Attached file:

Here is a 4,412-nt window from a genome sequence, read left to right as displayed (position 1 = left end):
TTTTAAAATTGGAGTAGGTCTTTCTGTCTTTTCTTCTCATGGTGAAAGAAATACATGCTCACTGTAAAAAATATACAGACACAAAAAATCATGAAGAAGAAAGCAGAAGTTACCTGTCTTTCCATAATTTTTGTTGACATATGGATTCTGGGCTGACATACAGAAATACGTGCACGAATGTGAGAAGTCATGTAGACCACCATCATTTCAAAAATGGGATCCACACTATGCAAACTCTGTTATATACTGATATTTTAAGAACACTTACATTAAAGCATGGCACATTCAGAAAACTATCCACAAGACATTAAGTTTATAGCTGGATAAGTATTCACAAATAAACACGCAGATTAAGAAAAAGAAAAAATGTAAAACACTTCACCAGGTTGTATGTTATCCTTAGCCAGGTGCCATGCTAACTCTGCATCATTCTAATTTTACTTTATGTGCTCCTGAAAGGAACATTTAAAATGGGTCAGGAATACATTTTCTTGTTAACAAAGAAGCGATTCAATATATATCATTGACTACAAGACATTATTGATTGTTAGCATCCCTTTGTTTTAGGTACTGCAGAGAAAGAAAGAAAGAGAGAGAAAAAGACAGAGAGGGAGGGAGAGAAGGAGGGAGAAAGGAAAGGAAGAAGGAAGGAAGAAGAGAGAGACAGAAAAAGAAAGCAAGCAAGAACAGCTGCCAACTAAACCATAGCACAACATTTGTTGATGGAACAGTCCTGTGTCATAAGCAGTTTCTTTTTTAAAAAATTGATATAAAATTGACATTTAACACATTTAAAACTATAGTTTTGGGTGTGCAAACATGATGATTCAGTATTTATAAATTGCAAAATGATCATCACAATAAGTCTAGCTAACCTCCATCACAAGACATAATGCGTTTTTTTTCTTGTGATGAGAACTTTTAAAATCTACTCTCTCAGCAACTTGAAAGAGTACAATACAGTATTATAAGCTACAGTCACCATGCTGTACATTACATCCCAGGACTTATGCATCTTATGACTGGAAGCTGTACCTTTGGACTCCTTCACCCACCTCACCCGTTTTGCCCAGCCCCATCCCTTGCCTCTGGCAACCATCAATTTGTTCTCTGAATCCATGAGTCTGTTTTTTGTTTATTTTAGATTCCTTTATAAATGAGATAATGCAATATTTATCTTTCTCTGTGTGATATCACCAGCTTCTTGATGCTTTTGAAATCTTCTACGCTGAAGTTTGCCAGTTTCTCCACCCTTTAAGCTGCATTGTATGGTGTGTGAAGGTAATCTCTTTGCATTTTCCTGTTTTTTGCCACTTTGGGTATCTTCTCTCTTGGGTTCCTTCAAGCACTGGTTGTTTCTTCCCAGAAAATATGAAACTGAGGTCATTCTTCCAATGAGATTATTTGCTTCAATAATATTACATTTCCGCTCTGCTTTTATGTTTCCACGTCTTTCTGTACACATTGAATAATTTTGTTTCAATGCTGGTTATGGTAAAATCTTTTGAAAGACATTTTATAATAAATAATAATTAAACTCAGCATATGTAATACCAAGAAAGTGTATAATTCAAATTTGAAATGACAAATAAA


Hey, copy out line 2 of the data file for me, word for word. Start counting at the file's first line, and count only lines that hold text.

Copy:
TTTTAAAATTGGAGTAGGTCTTTCTGTCTTTTCTTCTCATGGTGAAAGAAATACATGCTCACTGTAAAAAATATACAGACACAAAAAATCATGAAGAAGAAAGCAGAAGTTACCTGTCTTTCCATAATTTTTGTTGACATATGGATTCTGGGCTGACATACAGAAATACGTGCACGAATGTGAGAAGTCATGTAGACCACCATCATTTCAAAAATGGGATCCACACTATGCAAACTCTGTTATATACTGATATTTTAAGAACACTTACATTAAAGCATGGCACATTCAGAAAACTATCCACAAGACATTAAGTTTATAGCTGGATAAGTATTCACAAATAAACACGCAGATTAAGAAAAAGAAAAAATGTAAAACACTTCACCAGGTTGTATGTTATCCTTAGCCAGGTGCCATGCTAACTCTGCATCATTCTAATTTTACTTTATGTGCTCCTGAAAGGAACATTTAAAATGGGTCAGGAATACATTTTCTTGTTAACAAAGAAGCGATTCAATATATATCATTGACTACAAGACATTATTGATTGTTAGCATCCCTTTGTTTTAGGTACTGCAGAGAAAGAAAGAAAGAGAGAGAAAAAGACAGAGAGGGAGGGAGAGAAGGAGGGAGAAAGGAAAGGAAGAAGGAAGGAAGAAGAGAGAGACAGAAAAAGAAAGCAAGCAAGAACAGCTGCCAACTAAACCATAGCACAACATTTGTTGATGGAACAGTCCTGTGTCATAAGCAGTTTCTTTTTTAAAAAATTGATATAAAATTGACATTTAACACATTTAAAACTATAGTTTTGGGTGTGCAAACATGATGATTCAGTATTTATAAATTGCAAAATGATCATCACAATAAGTCTAGCTAACCTCCATCACAAGACATAATGCGTTTTTTTTCTTGTGATGAGAACTTTTAAAATCTACTCTCTCAGCAACTTGAAAGAGTACAATACAGTATTATAAGCTACAGTCACCATGCTGTACATTACATCCCAGGACTTATGCATCTTATGACTGGAAGCTGTACCTTTGGACTCCTTCACCCACCTCACCCGTTTTGCCCAGCCCCATCCCTTGCCTCTGGCAACCATCAATTTGTTCTCTGAATCCATGAGTCTGTTTTTTGTTTATTTTAGATTCCTTTATAAATGAGATAATGCAATATTTATCTTTCTCTGTGTGATATCACCAGCTTCTTGATGCTTTTGAAATCTTCTACGCTGAAGTTTGCCAGTTTCTCCACCCTTTAAGCTGCATTGTATGGTGTGTGAAGGTAATCTCTTTGCATTTTCCTGTTTTTTGCCACTTTGGGTATCTTCTCTCTTGGGTTCCTTCAAGCACTGGTTGTTTCTTCCCAGAAAATATGAAACTGAGGTCATTCTTCCAATGAGATTATTTGCTTCAATAATATTACATTTCCGCTCTGCTTTTATGTTTCCACGTCTTTCTGTACACATTGAATAATTTTGTTTCAATGCTGGTTATGGTAAAATCTTTTGAAAGACATTTTATAATAAATAATAATTAAACTCAGCATATGTAATACCAAGAAAGTGTATAATTCAAATTTGAAATGACAAATAAA